3. Abstain completely. Works suprisingly well, and at that time I realized how true the statement "sugar tends to make you crave even more the more you eat" is. Problem: When I do give in after some time I get completely crazy and binge-eat again. But then, what is one time binging confronted with two weeks of abstaining? Well still bad, but not as bad as doing it the other way around.


    4. Tell everyone that you don't eat sweets. Helped me to an extend. No more dessert-temptations.


    5. No sweets in your house. duh.
    So I think I drifted off a bit from your questions, to recap: Point 1 and Point 2 helped me the most with fighting my cravings, as it wasn't a matter of "Eat it vs. don't eat it", but rather a matter of "Eat it vs. maybe eat it later" or "Eat it vs. eat something else"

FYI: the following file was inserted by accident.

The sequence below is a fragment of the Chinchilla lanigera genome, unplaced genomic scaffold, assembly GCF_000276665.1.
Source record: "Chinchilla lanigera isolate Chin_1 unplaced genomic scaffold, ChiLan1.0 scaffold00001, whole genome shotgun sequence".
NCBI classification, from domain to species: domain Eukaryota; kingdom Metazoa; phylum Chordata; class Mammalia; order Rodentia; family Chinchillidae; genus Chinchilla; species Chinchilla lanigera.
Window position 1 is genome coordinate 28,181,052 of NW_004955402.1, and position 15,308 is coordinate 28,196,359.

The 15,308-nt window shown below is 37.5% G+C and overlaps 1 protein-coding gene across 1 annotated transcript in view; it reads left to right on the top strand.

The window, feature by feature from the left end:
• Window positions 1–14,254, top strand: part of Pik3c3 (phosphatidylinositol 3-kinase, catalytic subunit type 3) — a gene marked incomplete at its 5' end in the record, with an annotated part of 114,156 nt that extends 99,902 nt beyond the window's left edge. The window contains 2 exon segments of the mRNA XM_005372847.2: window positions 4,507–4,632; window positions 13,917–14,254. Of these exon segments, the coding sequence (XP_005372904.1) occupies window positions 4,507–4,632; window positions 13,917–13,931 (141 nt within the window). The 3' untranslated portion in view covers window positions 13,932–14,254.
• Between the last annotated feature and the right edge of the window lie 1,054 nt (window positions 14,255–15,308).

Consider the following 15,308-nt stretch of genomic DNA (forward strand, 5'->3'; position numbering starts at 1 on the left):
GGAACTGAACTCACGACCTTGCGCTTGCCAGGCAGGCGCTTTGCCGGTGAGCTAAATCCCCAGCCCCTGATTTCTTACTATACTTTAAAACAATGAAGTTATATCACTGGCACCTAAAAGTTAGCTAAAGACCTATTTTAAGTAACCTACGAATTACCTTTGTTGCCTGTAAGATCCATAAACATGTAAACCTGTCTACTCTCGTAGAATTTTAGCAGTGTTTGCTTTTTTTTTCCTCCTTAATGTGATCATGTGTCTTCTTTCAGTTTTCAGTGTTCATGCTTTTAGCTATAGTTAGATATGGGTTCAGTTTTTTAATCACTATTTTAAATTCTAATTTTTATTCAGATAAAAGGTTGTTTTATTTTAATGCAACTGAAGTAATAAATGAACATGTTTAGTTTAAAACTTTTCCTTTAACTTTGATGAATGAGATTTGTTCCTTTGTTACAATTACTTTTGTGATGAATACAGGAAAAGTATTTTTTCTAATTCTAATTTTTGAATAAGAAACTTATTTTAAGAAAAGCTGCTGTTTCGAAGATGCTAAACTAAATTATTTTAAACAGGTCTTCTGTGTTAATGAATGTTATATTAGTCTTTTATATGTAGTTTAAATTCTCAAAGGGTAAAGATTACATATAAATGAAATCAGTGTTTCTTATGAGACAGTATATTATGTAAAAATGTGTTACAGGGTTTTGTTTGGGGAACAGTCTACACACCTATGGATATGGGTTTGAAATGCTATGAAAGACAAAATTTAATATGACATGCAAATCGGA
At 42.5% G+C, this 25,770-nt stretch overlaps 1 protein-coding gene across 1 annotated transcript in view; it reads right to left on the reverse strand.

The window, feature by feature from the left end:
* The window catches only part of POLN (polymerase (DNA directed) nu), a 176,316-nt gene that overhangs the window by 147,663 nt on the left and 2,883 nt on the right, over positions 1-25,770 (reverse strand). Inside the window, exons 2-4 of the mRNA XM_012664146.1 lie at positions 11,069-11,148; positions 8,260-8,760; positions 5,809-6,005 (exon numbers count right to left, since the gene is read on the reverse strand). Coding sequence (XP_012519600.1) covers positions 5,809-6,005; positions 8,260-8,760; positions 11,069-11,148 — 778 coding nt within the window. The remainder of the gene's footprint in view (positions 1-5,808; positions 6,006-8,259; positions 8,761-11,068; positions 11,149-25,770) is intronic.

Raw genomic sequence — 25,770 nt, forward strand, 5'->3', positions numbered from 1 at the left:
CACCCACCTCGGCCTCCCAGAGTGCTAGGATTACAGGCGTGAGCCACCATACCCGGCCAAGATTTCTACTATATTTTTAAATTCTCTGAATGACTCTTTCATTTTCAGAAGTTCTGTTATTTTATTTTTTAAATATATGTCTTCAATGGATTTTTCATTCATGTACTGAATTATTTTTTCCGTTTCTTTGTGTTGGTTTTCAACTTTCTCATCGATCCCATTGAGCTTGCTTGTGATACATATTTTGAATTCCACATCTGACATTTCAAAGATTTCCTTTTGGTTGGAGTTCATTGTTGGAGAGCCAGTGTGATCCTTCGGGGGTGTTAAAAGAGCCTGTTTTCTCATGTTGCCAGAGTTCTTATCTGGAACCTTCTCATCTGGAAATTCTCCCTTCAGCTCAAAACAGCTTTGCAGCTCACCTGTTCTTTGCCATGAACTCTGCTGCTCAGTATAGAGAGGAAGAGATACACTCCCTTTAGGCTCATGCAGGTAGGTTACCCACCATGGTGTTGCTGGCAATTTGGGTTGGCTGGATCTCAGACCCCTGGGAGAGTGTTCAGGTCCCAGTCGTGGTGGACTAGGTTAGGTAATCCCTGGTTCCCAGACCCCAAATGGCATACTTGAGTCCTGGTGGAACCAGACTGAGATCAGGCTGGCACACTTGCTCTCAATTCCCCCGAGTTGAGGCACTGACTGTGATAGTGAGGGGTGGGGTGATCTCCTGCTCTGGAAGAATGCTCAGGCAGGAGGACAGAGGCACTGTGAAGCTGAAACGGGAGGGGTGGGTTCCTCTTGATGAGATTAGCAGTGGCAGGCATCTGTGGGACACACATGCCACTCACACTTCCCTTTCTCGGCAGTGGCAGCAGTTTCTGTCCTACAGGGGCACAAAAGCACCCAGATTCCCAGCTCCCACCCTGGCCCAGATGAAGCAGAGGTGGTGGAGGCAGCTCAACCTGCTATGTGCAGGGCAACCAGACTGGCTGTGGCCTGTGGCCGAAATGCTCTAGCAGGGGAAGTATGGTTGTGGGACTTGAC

And with all that being said I could use a little help against my binge cravings aswell
     
    Biggus Dickus likes this.
  3. Biggus Dickus

    Biggus Dickus Fapstronaut

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    Very good answer! Especially number 1 might be very helpful, I'll try that out. Binging is a tendency of mine as well, I can't just eat one piece of chocolate.
    Another issue I think is when people around you offer you sweets all the time. You can say no many times, but there will always be times where you just want to be nice and don't want to reject what's being offered. So I guess telling everyone you won't eat sweets is an important thing to do as well.
     
  4. all the best to you! let me know how you are doing ;)
     
  5. palindromo

    palindromo Fapstronaut

    Man , try to raplace dessert with an apple or a fruit.

    Some days i eat 4-5 apples per day
     
  6. Good luck @Biggus Dickus with quitting sugar! I am leaving this forum so I will probably not see your progress, but I am sure you can do it!